Canadian Infrastructure, Windows 10, Chrome Remote Desktop, More: Thursday Afternoon Buzz, December 29, 2016


Now available: a database of stalled or arrested resource projects in Canada. “Resistance to infrastructure projects — whether they be pipelines, hydro dams, mines or wind turbines — has become commonplace in Canada. But it’s costing us. As part of a four-month investigation, the Financial Post identified as many as 35 projects, worth $129 billion, that have been stalled or cancelled due to opposition from environmental, aboriginal and/or community groups. To better understand the impact, we sent reporters to communities affected by activist opposition, and talked to experts on both sides of the debate about the origins, costs and necessity of activism.”


Is Windows going to kill off automatic updates for Windows 10? “Microsoft could finally be solving one of Windows 10’s biggest irritations: automatic updates. Winaero’s Sergey Tkachenko noticed a new feature that would allow users to delay an update for up to 35 days in a recent leaked build of the Windows 10 Creator Update.”


9to5 Google: How to use Chrome Remote Desktop to help friends and family with new devices. “If you’re anything like me, you spend basically all of your time on ‘holiday’ not with family enjoying a nice cup of cocoa, but rather fixing and setting up all their devices. This can be annoying itself, but when you go back home, it can be even more of a pain helping out remotely without being able to see what they see. One app from Google that can help in this situation — it’s been available for Chrome and Chrome OS for a while now — is Chrome Remote Desktop.”

The Next Web: The best Chrome extensions to boost your productivity in 2017. “We’ve rounded up 28 of the best extensions to help you take notes, plan your day, tame your email inbox, research like a pro and stay on top of your workload, all without leaving your browser. Tip: Although these are designed for use with Chrome, you can actually use them with Opera too.” Well-annotated, multiple pages.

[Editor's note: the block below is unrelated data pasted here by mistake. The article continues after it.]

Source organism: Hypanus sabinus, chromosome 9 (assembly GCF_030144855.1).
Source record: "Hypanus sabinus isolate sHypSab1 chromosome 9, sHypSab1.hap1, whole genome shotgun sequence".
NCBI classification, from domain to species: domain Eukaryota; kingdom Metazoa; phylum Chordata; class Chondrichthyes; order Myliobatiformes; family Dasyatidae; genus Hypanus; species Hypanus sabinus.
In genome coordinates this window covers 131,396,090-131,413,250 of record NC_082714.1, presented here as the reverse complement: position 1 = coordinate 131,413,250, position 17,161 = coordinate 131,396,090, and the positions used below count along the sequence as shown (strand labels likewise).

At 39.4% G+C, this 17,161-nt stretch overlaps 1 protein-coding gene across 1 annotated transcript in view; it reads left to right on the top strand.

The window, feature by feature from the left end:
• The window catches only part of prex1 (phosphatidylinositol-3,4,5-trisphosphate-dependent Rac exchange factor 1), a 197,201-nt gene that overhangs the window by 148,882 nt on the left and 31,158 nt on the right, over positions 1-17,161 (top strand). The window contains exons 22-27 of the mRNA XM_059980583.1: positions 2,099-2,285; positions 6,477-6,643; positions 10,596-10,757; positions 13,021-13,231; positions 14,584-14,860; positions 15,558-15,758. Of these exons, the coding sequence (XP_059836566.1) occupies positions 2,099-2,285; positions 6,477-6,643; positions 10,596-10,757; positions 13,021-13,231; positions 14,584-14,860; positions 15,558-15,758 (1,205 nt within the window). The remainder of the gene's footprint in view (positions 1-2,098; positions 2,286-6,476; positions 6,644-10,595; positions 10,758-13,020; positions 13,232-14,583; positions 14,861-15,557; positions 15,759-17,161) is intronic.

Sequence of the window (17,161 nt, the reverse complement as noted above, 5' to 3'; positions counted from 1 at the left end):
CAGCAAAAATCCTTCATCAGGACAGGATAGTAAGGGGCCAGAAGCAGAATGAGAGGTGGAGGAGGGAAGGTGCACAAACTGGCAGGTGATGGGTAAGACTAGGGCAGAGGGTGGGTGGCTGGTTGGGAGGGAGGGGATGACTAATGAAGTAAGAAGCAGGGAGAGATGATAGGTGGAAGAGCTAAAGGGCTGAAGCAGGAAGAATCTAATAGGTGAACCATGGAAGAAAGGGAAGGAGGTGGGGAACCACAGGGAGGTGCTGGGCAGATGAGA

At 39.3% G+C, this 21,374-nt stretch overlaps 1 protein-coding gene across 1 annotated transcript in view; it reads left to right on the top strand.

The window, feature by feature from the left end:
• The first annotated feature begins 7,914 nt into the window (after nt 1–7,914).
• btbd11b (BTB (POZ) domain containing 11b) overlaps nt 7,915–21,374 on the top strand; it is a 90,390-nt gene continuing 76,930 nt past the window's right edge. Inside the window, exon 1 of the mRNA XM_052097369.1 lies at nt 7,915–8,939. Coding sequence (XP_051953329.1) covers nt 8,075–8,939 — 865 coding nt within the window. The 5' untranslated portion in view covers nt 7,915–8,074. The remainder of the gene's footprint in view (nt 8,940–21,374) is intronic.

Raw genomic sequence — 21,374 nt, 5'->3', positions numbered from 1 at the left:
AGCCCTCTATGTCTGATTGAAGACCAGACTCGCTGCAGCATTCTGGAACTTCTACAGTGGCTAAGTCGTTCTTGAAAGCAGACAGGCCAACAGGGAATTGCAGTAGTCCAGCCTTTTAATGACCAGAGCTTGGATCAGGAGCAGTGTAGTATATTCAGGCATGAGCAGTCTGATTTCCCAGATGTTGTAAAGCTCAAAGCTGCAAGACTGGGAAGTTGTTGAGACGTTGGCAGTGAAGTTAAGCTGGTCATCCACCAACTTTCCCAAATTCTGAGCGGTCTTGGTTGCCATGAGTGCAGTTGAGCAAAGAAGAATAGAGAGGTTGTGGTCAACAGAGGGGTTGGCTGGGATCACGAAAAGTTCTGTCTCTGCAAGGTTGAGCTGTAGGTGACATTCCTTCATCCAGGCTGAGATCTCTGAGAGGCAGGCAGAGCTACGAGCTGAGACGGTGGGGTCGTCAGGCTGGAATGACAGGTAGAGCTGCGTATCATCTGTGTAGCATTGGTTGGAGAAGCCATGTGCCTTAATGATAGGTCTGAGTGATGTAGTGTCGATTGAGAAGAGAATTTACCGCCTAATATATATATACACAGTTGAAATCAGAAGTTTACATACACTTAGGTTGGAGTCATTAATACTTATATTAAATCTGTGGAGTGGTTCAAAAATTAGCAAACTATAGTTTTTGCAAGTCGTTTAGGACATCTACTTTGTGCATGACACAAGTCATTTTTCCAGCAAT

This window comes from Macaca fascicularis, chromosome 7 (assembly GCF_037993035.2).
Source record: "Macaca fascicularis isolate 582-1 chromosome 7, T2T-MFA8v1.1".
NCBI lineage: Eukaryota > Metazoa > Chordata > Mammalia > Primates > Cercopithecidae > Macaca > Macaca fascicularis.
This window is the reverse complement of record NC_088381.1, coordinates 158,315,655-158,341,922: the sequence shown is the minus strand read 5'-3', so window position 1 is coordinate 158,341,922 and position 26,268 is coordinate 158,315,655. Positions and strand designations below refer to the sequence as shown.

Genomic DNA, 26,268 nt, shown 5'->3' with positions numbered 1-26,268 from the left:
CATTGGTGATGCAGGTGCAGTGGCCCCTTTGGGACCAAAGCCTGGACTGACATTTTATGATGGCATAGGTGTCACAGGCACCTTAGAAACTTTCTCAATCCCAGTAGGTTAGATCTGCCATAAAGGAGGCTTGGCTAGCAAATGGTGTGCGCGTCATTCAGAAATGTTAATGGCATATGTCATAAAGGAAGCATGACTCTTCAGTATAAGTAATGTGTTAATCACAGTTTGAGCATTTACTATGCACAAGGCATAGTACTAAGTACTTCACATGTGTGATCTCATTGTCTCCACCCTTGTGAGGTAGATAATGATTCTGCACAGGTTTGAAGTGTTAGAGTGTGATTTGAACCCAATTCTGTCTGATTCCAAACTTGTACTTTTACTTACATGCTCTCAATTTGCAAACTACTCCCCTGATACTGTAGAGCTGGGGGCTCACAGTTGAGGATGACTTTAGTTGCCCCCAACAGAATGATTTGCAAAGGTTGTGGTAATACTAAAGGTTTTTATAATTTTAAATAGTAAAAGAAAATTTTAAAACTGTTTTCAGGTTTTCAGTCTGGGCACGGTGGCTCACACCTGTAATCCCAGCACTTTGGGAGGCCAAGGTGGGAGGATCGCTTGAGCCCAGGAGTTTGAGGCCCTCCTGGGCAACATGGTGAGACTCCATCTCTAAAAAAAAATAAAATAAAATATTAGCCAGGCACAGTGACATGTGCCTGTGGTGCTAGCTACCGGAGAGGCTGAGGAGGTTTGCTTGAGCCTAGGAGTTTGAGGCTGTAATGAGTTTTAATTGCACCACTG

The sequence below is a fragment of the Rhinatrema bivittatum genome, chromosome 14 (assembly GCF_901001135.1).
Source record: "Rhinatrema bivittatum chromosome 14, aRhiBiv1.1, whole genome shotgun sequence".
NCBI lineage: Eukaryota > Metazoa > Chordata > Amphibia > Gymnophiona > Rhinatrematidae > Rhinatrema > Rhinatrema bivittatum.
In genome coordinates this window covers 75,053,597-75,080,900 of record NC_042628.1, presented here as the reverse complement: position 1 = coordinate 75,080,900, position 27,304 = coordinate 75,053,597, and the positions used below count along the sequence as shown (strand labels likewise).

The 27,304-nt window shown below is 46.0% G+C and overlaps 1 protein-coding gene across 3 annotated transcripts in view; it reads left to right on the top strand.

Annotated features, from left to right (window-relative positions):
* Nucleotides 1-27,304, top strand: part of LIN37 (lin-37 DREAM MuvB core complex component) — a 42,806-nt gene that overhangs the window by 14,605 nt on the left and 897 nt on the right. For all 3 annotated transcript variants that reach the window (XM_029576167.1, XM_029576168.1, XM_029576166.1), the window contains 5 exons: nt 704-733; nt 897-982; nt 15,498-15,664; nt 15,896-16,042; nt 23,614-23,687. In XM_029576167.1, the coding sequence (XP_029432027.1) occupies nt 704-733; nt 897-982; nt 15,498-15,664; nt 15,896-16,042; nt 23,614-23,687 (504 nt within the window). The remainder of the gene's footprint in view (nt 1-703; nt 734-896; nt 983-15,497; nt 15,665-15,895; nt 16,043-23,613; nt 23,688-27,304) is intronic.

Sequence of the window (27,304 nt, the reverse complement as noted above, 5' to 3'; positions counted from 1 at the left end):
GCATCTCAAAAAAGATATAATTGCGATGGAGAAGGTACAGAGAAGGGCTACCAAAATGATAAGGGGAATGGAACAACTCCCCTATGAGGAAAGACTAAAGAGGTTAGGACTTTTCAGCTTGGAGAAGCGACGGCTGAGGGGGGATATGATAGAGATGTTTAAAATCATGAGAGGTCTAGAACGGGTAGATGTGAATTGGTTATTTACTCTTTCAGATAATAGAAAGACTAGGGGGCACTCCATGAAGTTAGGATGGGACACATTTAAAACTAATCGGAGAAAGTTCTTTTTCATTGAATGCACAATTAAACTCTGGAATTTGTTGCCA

Kickstarter Corner: a Kickstarter to back up climate data in advance of the Trump administration has been launched. “So far our volunteers have backed up nearly 1 terabyte of climate data from NASA and other agencies. We’ll do a lot more! We just need some funds to pay for storage space and a server until larger institutions take over this task. If we exceed our funding goal we will back up more data, create a better interface for getting it, and put more work into making sure it’s error-free and authenticated. We’ll keep you informed of how we spend your contributions.” The Kickstarter had a goal of $5,000 – which it has already surpassed – and will continue until January 31.

Wall Street Journal (and not paywalled as far as I can tell): How to Tweet if You’re in Government and Not Donald Trump: Write, Review, Edit, Seek Approval, Wait, Edit, (Maybe) Send. “In 2010, a top Justice Department official told the agency’s divisions they could set up Twitter accounts and he convened a ‘working group’ to provide guidance on what, when and how the agency could tweet. They’re still working on it.”

The New York Times: Advertising’s Moral Struggle: Is Online Reach Worth the Hurt?. “Advertising on the internet has never been easier. Data and automation increasingly allow companies large and small to reach millions of people every month, and to tailor ads to specific groups based on their browsing habits or demographics. Now, however, the marketing industry is facing a moral quandary in the face of a national debate over the role that fake news played in the presidential election and the realization that many websites that promote false and misleading stories are motivated by the money they can make from online advertising.”


The state of Nevada accidentally leaked data on would-be medical marijuana sellers. And there was a LOT of data. “Nevada’s state government website has leaked the personal data on over 11,700 applicants for dispensing medical marijuana in the state. Each application, eight pages in length, includes the person’s full name, home address, citizenship, and even their weight and height, race, and eye and hair color. The applications also include the applicant’s citizenship, their driving license number (where applicable), and social security number.”

RESEARCH AND OPINION New data-mining strategy that offers unprecedented pattern search speed could glean new insights from massive datasets. “Searching for recurring patterns in network systems has become a fundamental part of research and discovery in fields as diverse as biology and social media. KAUST researchers have developed a pattern or graph-mining framework that promises to significantly speed up searches on massive network data sets.” Good afternoon, Internet…

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